In general, for most games or activities that we engage in, most folks get better at it with effort and time. In other words, the results of said activity has some sort of positive correlation with the amount of effort and time put into that said activity, of course, adjusted for the confounding effects of luck, talent and circumstances etc.
Think about it: if you play tennis, the more you play, the better you get. Now, you might have some “off” days when you are terrible, but in general, you’d play better than a complete newbie.
Not so when it comes to investing.
In this post, I’m going to profile someone I know. Let’s call her “P”.
P has a mid-level managerial position in an MNC, pretty famous, listed in the US, most people would have at least heard of it.
As part of the benefits of her job, she gets to spend 10% of her monthly salary buying stock in the company, at a 5% discount to the weighted average share price of the past 5 days, at a certain day of the month. In this scheme, 10% of your salary would be automatically channeled into buying the stock, and you’d hold the shares within some internal platform. I believe most MNCs have that scheme if you are above a certain level.
Makes sense, you wanna incentivize your employees and align interests.
P is also the furthest away from an investor as you can possibly imagine.
She has no idea how to read a balance sheet, she doesn’t know what’s the difference between cash flow and revenue, she doesn’t understand what’s NPM and she definitely doesn’t know all the common ratios like PER that investors harp on.
And no, she did not do any extensive analysis of the company’s prospects. By virtue of working in a managerial position in the company, she does know some aspects of the business, but it’s a small subset of the overall business (it is an MNC afterall). No qualitative analysis of any sorts.
She doesn’t follow any analyst reports, and in fact, she laughs at the notion of reading that. “So boring”
Technical analysis? LOL! I’m almost sure she’d laugh, like really genuinely laugh, if she understood what many folks are spending their time doing.
In short, she doesn’t care. She really doesn’t.
She merely focuses on her job, and man, she’s really good at it. That singular focus on her job makes her exceptional at it after some time, and she actually likes it. But of course. We all like to do things we are good at.
You’d more often find her talking about her job, rather than anything investing related.
She held ONLY 1 STOCK in her entire portfolio. Yup, just that 1 stock in that MNC that she works in. If she’s in the mood, she buys more with her own money. In fact, at any 1 time, she doesn’t even know what’s the share price of the company.
Since P started on this scheme, the share price of said company has done this:
I deliberately cut off the share price for privacy reasons, but as you can see, it has pretty much been almost a single way up, save for that few weeks in Q1 of 2020.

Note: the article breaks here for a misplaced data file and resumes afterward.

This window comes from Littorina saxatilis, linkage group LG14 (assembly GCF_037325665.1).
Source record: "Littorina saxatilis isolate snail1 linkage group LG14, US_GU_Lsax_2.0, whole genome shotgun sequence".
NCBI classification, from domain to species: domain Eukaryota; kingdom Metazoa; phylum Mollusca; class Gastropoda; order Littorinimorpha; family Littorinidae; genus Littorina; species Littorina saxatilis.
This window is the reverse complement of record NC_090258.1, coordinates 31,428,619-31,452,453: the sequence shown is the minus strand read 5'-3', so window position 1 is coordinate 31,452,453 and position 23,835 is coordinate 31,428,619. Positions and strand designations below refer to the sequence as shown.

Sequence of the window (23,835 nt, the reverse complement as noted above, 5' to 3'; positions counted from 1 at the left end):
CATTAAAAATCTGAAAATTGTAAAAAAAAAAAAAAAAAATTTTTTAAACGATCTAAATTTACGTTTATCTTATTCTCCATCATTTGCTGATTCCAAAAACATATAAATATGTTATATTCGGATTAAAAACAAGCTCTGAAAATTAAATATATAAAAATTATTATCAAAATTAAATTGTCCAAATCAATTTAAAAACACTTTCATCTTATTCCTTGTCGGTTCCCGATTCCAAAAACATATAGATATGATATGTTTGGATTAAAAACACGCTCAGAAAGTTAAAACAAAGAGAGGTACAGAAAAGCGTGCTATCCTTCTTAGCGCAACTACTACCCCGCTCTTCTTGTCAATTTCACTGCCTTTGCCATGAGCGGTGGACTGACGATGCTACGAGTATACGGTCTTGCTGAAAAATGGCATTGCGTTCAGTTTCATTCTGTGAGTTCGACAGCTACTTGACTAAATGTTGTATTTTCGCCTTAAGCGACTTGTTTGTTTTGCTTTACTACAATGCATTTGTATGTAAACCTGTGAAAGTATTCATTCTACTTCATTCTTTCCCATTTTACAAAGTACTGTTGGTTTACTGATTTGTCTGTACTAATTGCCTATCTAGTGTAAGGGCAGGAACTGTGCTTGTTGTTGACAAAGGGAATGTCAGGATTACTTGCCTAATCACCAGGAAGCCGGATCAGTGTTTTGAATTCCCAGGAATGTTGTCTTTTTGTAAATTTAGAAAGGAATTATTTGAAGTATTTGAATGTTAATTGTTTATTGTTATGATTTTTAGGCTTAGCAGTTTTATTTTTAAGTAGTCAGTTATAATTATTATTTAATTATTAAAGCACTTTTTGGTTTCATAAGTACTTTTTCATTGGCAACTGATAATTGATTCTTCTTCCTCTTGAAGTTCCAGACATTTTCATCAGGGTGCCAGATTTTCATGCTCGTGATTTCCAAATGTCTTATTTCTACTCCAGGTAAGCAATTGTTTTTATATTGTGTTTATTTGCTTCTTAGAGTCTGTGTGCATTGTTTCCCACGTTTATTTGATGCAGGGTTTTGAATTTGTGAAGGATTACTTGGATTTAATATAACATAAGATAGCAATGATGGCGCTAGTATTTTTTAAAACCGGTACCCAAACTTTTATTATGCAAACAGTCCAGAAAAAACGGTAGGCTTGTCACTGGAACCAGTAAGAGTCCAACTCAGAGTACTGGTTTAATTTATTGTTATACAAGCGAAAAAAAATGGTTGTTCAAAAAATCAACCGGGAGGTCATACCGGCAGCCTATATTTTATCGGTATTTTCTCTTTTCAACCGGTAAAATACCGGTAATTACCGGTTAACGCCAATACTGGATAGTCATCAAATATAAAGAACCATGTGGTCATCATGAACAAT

Recently, P was poached to join another company, enjoying a double promotion in the process. (if I understand the situation correctly)
Since she’s leaving the MNC, she decided to sell her entire stake, built up over 3yrs.
Back of the envelope calculation, the share price has appreciated about 120% since she first started putting money in. That’s 120% appreciation in just under 3 years! On top of that, since there’s a 5% employee discount and all dividends distributed are further invested and compounded, her returns over the past 3 years has been extremely stellar. I didn’t calculate the CAGR, but arithmetically, the total return at the end of 3 years is approximately close to 140%. (Meaning if she invested a total sum of say $1mil, it has now become $2.4mil, for example)
Obviously, this kinda results would put many many investors to shame. It definitely beats the S&P index by a HUGE mile, and well, the S&P index beats most active investors’ results.
P always tells me: “What’s so difficult about investing?”
She is legitimately puzzled by why people spend time and effort doing this.
She’d much rather spend her leisure time watching some singing competition like “The Voice of China”, or read some gossip news for entertainment. Or do useless stuff like discuss the finer details of Squid Games with her mum. Never ever anything related to investing.
In the earlier part of the year, the said MNC had a mini dip (as you can see in the chart above), due to muted earnings projections etc.
P didn’t even know it fell, despite the headline news mentioning it. When I told her, she asked for the reason. And after I mentioned the reason, she just simply replied “ok”, and promptly forgot about it.
Since selling out and booking in an eye popping gain, P has been ribbing me about her returns, which are achieved with
minimal zero effort, versus my own portfolio gains in the past 3 years, which has paled in comparison to hers and has been achieved with maximum effort.
This irritates me to no end. (Like seriously, she’s telling me she can “teach” me if I ask her nicely……)
So there. Investing is a weird game, one whereby results can have absolutely no correlation with effort, or time spent, or intelligence, or anything really.
And you thought Squid Games was weird.
The only consolation I have is that P is my wife, so I think I can maybe lay claim to a small part of that 140% returns someday.